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Bengals-Texans: uncharted territory
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The Houston Texans never have won a playoff game. Of course, they’ve never even played in one.

On Saturday, they host the Bengals, and anyone who can remember when Cincinnati won in the postseason remembers Boomer Esiason as a quarterback in his prime, not as a broadcaster.

“We’ve got some guys who were pretty close to just being born when that happened,” Bengals tackle Andrew Whitworth said. “We’ve got some young guys on the team. So I imagine most of them have no clue about it.”

The opener of the wild-card round looks like a toss-up. Yes, the Texans won the AFC South and are seeded third, while the Bengals stumbled into the playoffs as the No. 6 seed. And we know that Houston rallied in Cincinnati for a 20-19 victory, which happens to be the last time the Texans (10-6) won.

Meanwhile, the Bengals have lost to every good team they played in going 9-7.

Those facts don’t inspire much confidence in the Texans, who are 3-point favorites, or in the Bengals.

“The guys in here, we can’t worry about the past,” Cincinnati cornerback Adam “Pacman” Jones said. “We’ve got a great outlook to the future with the young guys we’ve got here.”

That includes rookie quarterback Andy Dalton and receiver A.J. Green, who have been dynamic and will be keys to whether Cincinnati can advance for the first time since beating the Houston Oilers on Jan. 6, 1991.

Houston has a rookie QB of its own in T.J. Yates, a third-stringer to begin the season. When Matt Schaub and Matt Leinart went down with injuries, Yates came on and the Texans won enough to capture the division. Yates will need to do a whole lot more in the playoffs, as will a defense that allowed the fourth-fewest points in an offense-oriented league.

“Most rookies would come in nervous and that’s something you don’t see in him,” star receiver Andre Johnson said. “If he is nervous, he does a great job hiding it. I have a lot of confidence in his ability and what he can do.”

The stage could be too big for many of these players, which might lead to a low-scoring affair with several turnovers. History is not on the side of either team.


Detroit (plus 10) at New Orleans, Saturday night

Another non-playoff factor for so many years — the Lions last got here in the 1999 season, last won a postseason game in early 1992 and last won an NFL title in 1957 — goes against one of the league’s hottest teams.

Detroit (10-6) has little fear of a shootout because the Lions can score with most opponents; only Green Bay, New Orleans and New England scored more than their 474 points. And they can get after the quarterback with a fearsome defensive line.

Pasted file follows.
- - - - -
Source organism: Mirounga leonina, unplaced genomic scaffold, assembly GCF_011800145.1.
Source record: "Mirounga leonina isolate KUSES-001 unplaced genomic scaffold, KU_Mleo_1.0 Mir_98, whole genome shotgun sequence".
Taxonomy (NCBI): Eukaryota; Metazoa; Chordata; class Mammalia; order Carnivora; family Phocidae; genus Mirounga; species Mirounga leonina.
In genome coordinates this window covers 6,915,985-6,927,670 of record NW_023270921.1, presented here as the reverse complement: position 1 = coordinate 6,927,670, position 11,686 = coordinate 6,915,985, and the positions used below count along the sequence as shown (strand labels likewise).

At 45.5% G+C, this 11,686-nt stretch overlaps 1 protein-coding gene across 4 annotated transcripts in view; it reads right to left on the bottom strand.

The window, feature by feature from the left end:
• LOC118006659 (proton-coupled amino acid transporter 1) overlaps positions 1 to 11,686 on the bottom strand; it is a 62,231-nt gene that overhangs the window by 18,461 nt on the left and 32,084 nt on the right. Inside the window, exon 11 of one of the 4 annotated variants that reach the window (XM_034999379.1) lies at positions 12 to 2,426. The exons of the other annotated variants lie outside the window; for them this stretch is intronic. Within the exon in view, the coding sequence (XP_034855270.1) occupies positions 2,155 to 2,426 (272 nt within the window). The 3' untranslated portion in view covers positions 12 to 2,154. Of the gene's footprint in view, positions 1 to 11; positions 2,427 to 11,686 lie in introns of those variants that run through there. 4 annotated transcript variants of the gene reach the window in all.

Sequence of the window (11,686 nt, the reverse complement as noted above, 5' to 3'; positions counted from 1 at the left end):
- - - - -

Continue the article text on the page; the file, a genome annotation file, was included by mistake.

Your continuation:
But the quarterback they are chasing is record-setting Drew Brees, and the Saints (13-3) have been virtually unchallenged in the Superdome, outscoring opponents 329-143. If turnovers are a key, Detroit might have an edge with a plus-11 margin to New Orleans’ minus-3. Then again, the Saints had only 19 giveaways all season.

Light up the scoreboard, fellas.

SAINTS, 37-24

Atlanta (plus 3 1/2) at New York Giants, Sunday

Weather could be a factor at the Meadowlands, although Falcons QB Matt Ryan says not to worry about his dome team in a northern outdoor environment in January. Ryan did, after all, grow up in Philadelphia and play college ball in Boston.

He might get chased all the way down to Philly and up to Beantown by New York’s reinvigorated pass rush, which has 11 sacks in its last two games, wins that propelled the Giants (9-7) to the NFC East crown. If the Giants can’t get pressure on Ryan, and Atlanta (10-6) can run the ball a bit, that would leave wide-open spaces for Ryan to connect with his solid group of receivers against a porous secondary.

The same is true for Eli Manning, and New York’s running game has come on recently. Look for just enough big plays from Manning, Victor Cruz and the Giants’ sackmasters.

GIANTS, 27-23

Pittsburgh (minus 8) at Denver, Sunday

Ben Roethlisberger is limping, which is better than Rashard Mendenhall, who is out with torn knee ligaments.

Pittsburgh (12-4) is inconsistent on the offensive line. It will be missing safety Ryan Clark, who will be kept home as a precaution due to a sickle-cell trait that becomes aggravated when playing at higher elevations.

Even with those issues, the Steelers should romp against the Broncos (8-8), who lost their last three but, thanks to the charity of the rest of the division, won the AFC West.

Tim Tebow no longer is leading stunning comebacks, and lesser defenses than Pittsburgh’s have figured out how to make him uneasy. Look for Steelers coordinator Dick LeBeau to use a super-aggressive game plan that forces Tebow to make quick decisions while thwarting Willis McGahee and the running game.

The Steelers won’t score a lot of points. Denver barely will score any.



Against spread: 8-6-1 (overall 126-107-5); straight up 14-2 (overall 169-87).

Best Bet: 3-14 against spread, 12-5 straight up.

Upset Special: 11-6 against spread, 8-9 straight up.